values of the community? One of the brochures, for example, has the title,
Observations sur les arts, et sur quelques morceaux de peinture et de
sculpture, exposés au Louvre en 1748, où il est parlé de l’utilité des
embellissements dans les villes. The principle of the Salon is to be open to
the public, therefore to be subject to its judgement. The brochure goes
from painting to sculpture and from there, as the title indicates, to
sculpture and the Parisian public monuments, and to that which is not yet
called urbanism. It discusses in particular the appropriateness of a new
theatre. “Isn’t it deplorable that in the largest city in Europe, we have a
theatre like our Opéra, whereas in Parma there is one which, due to its
large dimension, amazes whoever sees it? Would it not be possible to have
the same thing here?”5 To embellish a city is to establish a plan, to think
about its alignment and plan public monuments which are not only the
palaces and the churches, but also the fountains and the theatres.
It is through this space of confrontation and debate that the royal
square tends to become a public space. Certain years give examples of
this. In 1763, an equestrian statue of the king was erected in a new square
in Paris, at the city limits between the Tuileries and the Champs-Elysées,
in what is today’s Place de la Concorde. The statue was started by Edme
Bouchardon and finished by Jean-Baptiste Pigalle6. In 1765 in Reims, the
city of the crowning of French kings, a new royal square, built after bitter
controversies, was finished with the inauguration of a statue of Louis XV,
sculpted by Pigalle. In that year’s Salon, an engraving shows the royal
monument. In the same year, a Description de la place de Louis XV que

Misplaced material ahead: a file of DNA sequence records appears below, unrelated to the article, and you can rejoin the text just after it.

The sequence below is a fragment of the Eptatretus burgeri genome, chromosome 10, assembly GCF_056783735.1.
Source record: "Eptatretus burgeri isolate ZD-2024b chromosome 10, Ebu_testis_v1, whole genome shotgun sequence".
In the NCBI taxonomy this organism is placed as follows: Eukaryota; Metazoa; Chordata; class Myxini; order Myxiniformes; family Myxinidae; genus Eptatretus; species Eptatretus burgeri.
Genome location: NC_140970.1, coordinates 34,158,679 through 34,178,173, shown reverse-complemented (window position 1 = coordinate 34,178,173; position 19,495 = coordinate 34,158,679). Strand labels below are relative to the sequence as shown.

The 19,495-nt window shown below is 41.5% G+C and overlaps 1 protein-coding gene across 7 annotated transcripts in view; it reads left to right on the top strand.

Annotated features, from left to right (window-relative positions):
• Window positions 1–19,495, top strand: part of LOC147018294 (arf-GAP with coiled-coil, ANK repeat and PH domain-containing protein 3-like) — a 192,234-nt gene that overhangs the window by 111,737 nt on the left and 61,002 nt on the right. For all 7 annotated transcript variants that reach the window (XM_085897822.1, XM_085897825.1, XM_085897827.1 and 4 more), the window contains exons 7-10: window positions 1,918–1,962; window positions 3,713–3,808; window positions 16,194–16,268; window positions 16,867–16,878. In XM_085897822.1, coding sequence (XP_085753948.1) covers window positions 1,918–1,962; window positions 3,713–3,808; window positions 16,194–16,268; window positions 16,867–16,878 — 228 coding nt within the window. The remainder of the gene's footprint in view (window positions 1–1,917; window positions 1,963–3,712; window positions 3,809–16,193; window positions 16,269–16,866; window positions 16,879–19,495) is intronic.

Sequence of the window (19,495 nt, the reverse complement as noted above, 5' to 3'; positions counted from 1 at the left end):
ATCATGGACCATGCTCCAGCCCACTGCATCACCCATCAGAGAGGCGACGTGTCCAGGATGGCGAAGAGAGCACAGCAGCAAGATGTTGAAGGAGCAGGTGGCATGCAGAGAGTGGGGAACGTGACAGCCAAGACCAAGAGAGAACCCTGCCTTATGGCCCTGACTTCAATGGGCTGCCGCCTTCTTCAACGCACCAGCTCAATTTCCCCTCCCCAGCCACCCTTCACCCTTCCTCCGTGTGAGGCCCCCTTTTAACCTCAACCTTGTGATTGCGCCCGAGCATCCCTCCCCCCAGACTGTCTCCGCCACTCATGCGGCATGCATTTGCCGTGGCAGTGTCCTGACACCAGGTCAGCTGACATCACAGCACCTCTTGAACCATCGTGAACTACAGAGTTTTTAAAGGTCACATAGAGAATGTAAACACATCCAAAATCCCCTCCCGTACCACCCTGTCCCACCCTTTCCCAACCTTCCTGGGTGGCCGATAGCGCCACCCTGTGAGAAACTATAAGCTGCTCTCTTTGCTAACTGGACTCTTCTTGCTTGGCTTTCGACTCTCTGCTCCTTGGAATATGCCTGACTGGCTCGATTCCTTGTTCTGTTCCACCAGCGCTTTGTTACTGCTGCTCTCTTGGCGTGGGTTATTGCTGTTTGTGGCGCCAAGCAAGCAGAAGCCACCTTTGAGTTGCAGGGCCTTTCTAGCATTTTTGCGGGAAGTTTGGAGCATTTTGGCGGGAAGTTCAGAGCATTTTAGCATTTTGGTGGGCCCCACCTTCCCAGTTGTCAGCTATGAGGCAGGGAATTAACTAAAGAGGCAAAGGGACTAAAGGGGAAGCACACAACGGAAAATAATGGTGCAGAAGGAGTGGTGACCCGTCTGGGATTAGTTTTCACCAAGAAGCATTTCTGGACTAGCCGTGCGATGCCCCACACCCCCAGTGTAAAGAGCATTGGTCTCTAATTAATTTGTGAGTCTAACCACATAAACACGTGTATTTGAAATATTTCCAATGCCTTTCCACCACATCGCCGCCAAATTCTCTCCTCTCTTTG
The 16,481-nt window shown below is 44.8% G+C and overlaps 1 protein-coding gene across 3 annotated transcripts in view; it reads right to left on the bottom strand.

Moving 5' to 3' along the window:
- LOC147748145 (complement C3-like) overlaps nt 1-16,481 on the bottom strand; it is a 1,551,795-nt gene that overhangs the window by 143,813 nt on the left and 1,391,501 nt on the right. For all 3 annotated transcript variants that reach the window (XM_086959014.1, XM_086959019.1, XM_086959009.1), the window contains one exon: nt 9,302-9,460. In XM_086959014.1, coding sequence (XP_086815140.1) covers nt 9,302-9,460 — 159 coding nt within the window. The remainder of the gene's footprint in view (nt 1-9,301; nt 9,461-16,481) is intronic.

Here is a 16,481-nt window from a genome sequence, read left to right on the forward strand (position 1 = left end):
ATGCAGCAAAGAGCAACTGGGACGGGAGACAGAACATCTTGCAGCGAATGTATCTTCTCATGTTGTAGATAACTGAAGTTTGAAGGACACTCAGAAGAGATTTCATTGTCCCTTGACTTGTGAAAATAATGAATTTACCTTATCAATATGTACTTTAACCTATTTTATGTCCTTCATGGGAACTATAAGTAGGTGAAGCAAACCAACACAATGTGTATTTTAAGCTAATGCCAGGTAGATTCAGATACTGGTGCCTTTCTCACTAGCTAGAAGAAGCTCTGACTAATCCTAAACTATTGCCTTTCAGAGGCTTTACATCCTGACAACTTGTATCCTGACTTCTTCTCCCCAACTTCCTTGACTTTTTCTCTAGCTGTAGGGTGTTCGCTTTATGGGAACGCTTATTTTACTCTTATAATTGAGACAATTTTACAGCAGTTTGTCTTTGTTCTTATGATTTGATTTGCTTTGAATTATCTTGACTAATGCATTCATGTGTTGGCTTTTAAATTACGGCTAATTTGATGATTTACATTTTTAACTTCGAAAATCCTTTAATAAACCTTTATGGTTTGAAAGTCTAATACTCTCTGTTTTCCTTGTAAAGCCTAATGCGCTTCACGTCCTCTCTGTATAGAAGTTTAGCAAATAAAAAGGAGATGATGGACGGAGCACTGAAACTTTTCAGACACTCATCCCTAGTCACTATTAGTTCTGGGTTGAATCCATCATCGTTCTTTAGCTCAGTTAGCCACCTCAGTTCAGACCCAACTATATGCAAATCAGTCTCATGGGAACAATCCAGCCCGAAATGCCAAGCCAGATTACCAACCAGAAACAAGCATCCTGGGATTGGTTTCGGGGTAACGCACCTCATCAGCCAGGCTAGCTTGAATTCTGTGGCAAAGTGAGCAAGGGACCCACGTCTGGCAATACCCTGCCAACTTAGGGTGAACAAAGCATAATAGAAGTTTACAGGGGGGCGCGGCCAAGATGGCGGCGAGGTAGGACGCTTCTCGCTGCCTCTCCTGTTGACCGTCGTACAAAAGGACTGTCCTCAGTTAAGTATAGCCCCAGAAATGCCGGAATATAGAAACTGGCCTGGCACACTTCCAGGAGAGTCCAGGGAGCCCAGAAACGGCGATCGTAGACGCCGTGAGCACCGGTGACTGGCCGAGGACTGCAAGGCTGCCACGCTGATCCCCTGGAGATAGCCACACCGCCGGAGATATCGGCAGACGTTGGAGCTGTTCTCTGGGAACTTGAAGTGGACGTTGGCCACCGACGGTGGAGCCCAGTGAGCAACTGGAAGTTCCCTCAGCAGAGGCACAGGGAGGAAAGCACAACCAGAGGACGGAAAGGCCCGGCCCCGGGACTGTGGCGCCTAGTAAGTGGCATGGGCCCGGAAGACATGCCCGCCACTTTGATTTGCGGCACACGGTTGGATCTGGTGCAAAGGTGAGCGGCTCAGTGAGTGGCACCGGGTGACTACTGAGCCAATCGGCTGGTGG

l’on construit à Reims by Legendre, the engineer responsible for the
construction, was published; as was a treaty by abbé Laugier,
Observations sur l’architecture, which had a chapter, « Des monuments à
la gloire des grands hommes », and a summary of the royal squares and
monuments which aimed to produce a theory; and the Monuments érigés
[Saint-Yves], Observations sur les arts, et sur quelques morceaux de peinture et
de sculpture, exposés au Louvre en 1748, où il est parlé de l’utilité des
embellissements dans les villes, Leyde, Chez Elias Luzac Junior, 1748, p. 170.
Cf. M. Marin on Parisian royal squares, Les Monuments équestres de Louis XIV,
Paris, 1986 ; S. Granet, « La Place Louis XV : recueil des différents projets et
plans proposés pour la construction d’une place publique destinée à la statue
équestre du roi », La Vie urbaine, 1962, n° 3; D. Rabreau, « La statue équestre de
Louis XV d’Edme Bouchardon », L’Information d’histoire de l’art, 1974, n° 2 ; A.
Rostaing, « La place Louis XV » et Mark K. Deming, « Les places Louis XVI »,
L’Urbanisme parisien au siècle des Lumières, Action artistique de la ville de Paris,
Royal Squares, Public Squares at the Time of Enlightenment